Racism and Xenophobia in May 2017
The following is our monthly review of instances of xenophobia and radical nationalism, along with government countermeasures, for the month of May 2017. The review is based on material gathered by SOVA Center over the course of our daily monitoring.
SOVA Center has no information on those who suffered from attacks motivated by racism and neo-Nazism in May 2017. In total, according to preliminary data, three people were killed and at least 13 were injured in such instances in nine Russian regions during the first five months of 2017.
However, in May we noted at least 11 acts of vandalism, which could be considered to have been motivated by hate, in eight regions. Since the start of the year, there have been at least 25 acts of ideological vandalism in 19 regions.
Traditionally, the most notable event in May for Russian nationalists is Russian May Day, but this holiday passed by even more modestly than a year ago. In Moscow the Party of Nationalists conducted a march from the Oktyabrskoe Pole metro station to the Schukinskaya station on May 1. According to the calculations of SOVA Center observers, no more than 150 people participated. Fewer than 30 National Liberation Movement activists participated in a Moscow Trade Union Federation demonstration. The Moscow division of the Other Russia, led by Eduard Limonov, conducted a small march along Zamoryonov Street (metro station Krasnopresnenskaya) to Krasnopresnenskaya Zastava Square (metro station Ulitsa 1905 Goda). Besides Moscow, May Day demonstrations took place in St. Petersburg, Kaliningrad, Kostroma and Pskov.
Besides this, some groups of nationalists participated in wider opposition and social actions. On May 6 in Moscow, several ultra-right-wing groups participated in the “Against Political Repressions” demonstration on Sakharov Prospect. On May 14 and 28, representatives of the Russian United National Alliance (RONA), supporters of the Party of Nationalists and some other groups participated in actions against the renovation law.
Threats against experts working on cases concerning the incitement of hatred continue to appear on right-wing webpages: Dmitry “Schulz” Bobrov again published and distributed the name, photograph and workplace of one of the employees at the St. Petersburg State University on the websites of St. Petersburg-based ultra-right activists and groups. According to Bobrov’s announcement, such specialists “justify political repression.”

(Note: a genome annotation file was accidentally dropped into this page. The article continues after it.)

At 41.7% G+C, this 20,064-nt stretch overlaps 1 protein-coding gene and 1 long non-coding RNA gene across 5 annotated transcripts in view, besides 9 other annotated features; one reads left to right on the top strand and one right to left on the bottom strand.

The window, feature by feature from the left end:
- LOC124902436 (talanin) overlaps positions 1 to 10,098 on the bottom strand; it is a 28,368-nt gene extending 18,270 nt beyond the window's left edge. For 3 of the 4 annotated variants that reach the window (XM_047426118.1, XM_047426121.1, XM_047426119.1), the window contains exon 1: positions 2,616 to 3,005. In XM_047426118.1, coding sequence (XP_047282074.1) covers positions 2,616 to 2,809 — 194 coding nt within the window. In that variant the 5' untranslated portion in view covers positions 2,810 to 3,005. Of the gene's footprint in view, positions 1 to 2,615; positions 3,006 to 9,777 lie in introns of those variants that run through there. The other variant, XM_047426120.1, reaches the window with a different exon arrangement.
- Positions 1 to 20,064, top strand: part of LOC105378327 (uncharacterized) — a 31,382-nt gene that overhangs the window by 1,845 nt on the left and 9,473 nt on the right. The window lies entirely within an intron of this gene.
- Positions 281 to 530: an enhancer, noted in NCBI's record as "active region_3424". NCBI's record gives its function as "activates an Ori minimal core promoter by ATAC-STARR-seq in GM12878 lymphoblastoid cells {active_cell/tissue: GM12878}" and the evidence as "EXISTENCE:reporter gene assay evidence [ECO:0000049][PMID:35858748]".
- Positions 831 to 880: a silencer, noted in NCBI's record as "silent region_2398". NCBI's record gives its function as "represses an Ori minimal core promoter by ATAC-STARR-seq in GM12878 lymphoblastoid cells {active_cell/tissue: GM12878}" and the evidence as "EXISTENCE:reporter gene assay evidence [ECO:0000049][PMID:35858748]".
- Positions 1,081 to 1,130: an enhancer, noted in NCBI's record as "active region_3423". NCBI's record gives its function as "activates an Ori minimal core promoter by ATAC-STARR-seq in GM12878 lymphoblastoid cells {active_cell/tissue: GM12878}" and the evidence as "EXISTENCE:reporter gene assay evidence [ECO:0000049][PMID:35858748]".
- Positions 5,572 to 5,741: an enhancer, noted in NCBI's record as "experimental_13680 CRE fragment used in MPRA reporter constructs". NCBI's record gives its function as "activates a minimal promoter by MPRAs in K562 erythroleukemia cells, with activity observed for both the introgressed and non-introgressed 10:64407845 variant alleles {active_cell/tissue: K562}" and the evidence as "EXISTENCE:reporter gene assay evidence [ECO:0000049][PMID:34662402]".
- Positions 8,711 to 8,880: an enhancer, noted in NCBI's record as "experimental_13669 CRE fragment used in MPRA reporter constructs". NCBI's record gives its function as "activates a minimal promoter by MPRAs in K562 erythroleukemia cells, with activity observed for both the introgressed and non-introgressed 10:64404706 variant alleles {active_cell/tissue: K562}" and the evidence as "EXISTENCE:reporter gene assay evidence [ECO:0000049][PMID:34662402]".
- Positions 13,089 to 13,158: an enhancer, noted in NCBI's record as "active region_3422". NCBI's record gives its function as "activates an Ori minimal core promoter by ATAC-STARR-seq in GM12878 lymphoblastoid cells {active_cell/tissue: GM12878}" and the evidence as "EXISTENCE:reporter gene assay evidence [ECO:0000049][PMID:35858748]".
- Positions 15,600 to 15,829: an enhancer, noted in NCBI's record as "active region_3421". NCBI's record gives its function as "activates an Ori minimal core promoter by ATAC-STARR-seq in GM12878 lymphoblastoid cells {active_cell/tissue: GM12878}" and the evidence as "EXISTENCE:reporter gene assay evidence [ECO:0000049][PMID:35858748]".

In addition, new videos were published with scenes of racially motivated violence. A small, autonomous, ultra-right-wing group, Committee of Vigilance, filmed and published a video with a series of attacks on immigrants.
In May, we did not learn about any convictions for racially motivated violence. However, it is worth noting a conviction that was passed on May 30 in St. Petersburg for the murder of journalist Dmitry Tsilikin. Sergei Kosyrev was convicted and sentenced to 8.6 years of imprisonment. Law enforcement incriminated him for domestic homicide (Chapter 1, Article 105 of the Criminal Code), hate as a motive was not cited, despite Kosyrev calling himself a “cleanser,” his life – “a crusade against a certain social group” (referring to LGBT members), and how he felt when he killed Tsilikin – “It was not dislike, as was written in the protocol, but hatred.”
Since the start of the year, at least three convictions were made for racist violence motivated by hate against five people in three regions.
There were at least 22 convictions in 18 regions for xenophobic statements in May 2017, 22 individuals were sentenced. A notable case was the conviction of Yury Yekishev, the leader of the ParaBellum movement and a Russian People’s Militia activist. Yekishev was sentenced to 1.5 years of imprisonment for the publication of two anti-Semitic articles.
Since the start of the year, there have been at least 76 convictions against 78 people in 45 regions for racist or other ultra-right propaganda.
In May, the Federal List of Extremist Materials was updated twice (on May 19 and 26), points 4095-4151 were added. Materials of Islamic militants and radical nationalists from social networks and a book with anti-Semitic statements by former presidential envoy to Sakhalin Vitaly Guly were added.
The ultra-right-wing organization, Northern Frontier, was added to the Federal List of Extremist Organizations. This organization was recognized as extremist by the decision of the Syktyvkar City Court of the Komi Republic on November 23, 2016. Now this list includes 60 organizations (not counting the 26 organizations recognized as terrorist groups), whose activity was banned by a court order and the continuation of which is punishable under Article 282.2 of the Criminal Code.